As a CEO, Stowe admits he is “an introverted person, pretty quiet” person. “People lead in different ways and you have to find something that is authentically you,” he adds. “If you get the team right and you are encouraging enough — you need to be a little demanding at times — but they do all the work.

Adena Group sales, which include Monsoon, have risen to the tune of £258m. Photo: Monsoon
Adena Group sales, which include Monsoon, have risen to the tune of £258m. Photo: Monsoon

“People don't need to come through the door. We have an open office and everyone is collaborative. It’s a very creative business and people just do things; they’re not going to come and ask me about them. You just have to stay plugged into it. It’s quite an autonomous world. It's not a pyramid, it’s a very flat organisation.”

One extension of the brand is Monsoon Bazaar, a marketplace for sustainable third-party brands, which, says Stowe, is a space for brands close to Monsoon who may not have a presence of voice but are given a platform through the website.

“It’s quite a natural thing rather than commercial,” says Stowe. “It’s about giving people a little bit of a broader edit of products that we wouldn’t normally do with Monsoon.”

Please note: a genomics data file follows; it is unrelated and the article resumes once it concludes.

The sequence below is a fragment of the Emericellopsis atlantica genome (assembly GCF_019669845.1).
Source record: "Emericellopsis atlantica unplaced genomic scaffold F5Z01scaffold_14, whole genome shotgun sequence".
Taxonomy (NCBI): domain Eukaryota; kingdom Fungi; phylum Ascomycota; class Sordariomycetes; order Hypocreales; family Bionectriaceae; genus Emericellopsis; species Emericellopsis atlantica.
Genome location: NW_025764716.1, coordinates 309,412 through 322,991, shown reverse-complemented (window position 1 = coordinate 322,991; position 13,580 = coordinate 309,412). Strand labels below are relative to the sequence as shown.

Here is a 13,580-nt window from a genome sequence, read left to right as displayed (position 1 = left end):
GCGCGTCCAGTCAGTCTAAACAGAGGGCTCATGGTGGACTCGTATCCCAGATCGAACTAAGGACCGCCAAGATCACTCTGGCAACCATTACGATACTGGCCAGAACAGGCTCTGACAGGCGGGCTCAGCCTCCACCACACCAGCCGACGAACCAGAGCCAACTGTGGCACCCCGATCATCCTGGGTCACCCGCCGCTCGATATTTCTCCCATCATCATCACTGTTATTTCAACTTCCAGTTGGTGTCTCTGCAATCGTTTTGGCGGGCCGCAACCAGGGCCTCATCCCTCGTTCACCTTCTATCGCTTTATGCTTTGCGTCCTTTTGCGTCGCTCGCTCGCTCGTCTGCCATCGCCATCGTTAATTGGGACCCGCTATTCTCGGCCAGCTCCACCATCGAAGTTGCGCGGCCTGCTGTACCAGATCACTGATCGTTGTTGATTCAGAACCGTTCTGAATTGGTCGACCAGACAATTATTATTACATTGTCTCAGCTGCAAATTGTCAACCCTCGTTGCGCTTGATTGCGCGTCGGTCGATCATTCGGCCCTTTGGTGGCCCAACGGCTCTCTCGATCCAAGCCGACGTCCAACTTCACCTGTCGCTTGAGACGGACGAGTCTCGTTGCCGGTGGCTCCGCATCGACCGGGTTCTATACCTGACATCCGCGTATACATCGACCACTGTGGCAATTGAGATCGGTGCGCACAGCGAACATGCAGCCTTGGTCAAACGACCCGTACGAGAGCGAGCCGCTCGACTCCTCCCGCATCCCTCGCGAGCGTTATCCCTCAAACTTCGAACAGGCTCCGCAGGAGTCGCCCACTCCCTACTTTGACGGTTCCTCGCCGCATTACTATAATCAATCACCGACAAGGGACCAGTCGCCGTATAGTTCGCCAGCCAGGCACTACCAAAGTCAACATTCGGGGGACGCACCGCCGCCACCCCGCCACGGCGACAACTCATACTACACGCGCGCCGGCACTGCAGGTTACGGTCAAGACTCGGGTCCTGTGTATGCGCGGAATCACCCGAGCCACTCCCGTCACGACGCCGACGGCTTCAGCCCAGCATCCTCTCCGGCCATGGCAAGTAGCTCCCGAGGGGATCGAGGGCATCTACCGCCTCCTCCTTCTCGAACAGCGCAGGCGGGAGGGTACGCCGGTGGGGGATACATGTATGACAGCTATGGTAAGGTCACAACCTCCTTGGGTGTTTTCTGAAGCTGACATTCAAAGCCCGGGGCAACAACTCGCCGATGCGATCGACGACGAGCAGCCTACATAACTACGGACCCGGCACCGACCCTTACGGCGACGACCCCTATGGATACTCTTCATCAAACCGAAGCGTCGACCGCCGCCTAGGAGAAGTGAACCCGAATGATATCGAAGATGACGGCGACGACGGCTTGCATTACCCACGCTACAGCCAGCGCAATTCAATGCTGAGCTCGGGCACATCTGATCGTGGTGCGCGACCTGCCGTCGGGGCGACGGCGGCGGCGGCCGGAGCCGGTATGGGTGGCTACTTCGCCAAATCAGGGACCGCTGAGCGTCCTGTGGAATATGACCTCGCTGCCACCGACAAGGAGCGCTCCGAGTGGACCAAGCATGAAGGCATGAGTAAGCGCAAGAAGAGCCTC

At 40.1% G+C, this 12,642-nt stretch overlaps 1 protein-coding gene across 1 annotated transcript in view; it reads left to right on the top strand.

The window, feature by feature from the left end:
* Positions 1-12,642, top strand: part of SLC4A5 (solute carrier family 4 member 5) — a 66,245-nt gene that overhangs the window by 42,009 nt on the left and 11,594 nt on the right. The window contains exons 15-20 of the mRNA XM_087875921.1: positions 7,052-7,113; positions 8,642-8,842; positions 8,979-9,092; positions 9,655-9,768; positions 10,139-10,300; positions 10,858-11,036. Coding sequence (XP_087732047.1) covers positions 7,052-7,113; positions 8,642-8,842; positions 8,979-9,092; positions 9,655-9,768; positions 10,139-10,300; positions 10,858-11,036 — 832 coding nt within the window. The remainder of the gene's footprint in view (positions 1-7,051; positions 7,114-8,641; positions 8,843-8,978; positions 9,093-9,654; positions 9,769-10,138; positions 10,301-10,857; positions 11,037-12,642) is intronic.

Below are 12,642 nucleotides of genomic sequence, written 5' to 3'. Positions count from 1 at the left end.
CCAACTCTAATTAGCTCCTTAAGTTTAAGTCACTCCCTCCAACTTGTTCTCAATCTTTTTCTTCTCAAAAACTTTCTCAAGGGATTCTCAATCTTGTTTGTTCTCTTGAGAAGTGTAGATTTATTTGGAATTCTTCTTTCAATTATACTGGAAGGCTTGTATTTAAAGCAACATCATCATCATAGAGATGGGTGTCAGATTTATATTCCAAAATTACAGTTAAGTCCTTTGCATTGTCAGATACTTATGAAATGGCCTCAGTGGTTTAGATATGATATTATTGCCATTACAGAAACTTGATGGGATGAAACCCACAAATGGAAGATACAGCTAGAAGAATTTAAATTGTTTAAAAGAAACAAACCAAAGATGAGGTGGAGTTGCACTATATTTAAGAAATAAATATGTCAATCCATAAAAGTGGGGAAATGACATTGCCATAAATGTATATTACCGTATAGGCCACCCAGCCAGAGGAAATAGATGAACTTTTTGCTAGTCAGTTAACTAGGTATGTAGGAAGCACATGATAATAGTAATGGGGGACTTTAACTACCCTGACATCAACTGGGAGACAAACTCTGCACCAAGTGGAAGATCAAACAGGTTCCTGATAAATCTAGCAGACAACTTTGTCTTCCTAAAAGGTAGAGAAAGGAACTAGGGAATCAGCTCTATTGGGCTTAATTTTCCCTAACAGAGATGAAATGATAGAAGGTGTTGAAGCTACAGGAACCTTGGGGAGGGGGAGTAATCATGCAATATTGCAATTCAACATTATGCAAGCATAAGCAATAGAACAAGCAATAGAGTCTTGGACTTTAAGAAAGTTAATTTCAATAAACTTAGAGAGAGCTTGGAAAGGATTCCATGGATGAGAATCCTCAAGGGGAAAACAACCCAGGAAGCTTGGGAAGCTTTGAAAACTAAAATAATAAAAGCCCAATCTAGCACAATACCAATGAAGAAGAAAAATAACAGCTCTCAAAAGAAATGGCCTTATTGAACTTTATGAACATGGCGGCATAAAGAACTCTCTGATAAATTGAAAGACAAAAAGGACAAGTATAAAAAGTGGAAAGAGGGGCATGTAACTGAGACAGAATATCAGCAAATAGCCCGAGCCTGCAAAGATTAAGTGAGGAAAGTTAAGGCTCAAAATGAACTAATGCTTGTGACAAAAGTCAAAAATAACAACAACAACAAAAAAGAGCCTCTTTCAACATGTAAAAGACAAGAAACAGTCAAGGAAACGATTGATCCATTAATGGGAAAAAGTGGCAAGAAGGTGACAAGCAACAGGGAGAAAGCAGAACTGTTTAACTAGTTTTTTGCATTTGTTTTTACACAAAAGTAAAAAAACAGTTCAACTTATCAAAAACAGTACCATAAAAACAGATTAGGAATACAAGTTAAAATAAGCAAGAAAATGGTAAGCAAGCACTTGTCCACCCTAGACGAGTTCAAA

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Where once 70% of Monsoon's business came from stores and the rest through online, those figures have been flipped dramatically after Monsoon finally rode the digital tide. Monsoon is set to further focus on digital while adding to a string of recent brick-and-mortar openings, including Accessorize’s first jewellery only store.

More Monsoon stores are set to open. Photo: Monsoon
More Monsoon stores are set to open. Photo: Monsoon

“But we have a lot of work to do in fulfilling expectations on the digital experience,” says Stowe. “That’s where people are spending time. People want more information, better photography, more video is being consumed. We need to do more to make it fun and useful.”

After a 25-year career in the US — Stowe left the UK in the early 90s — he knows that Britons hold influence and curiosity when it comes to the new. “It’s something which has an authentic story from a far distant place,” he adds, “and Monsoon fits into that nicely with the Indian heritage that we have and how we work with artisans there. It’s the origin of the brand. We bring that colour and fun back.”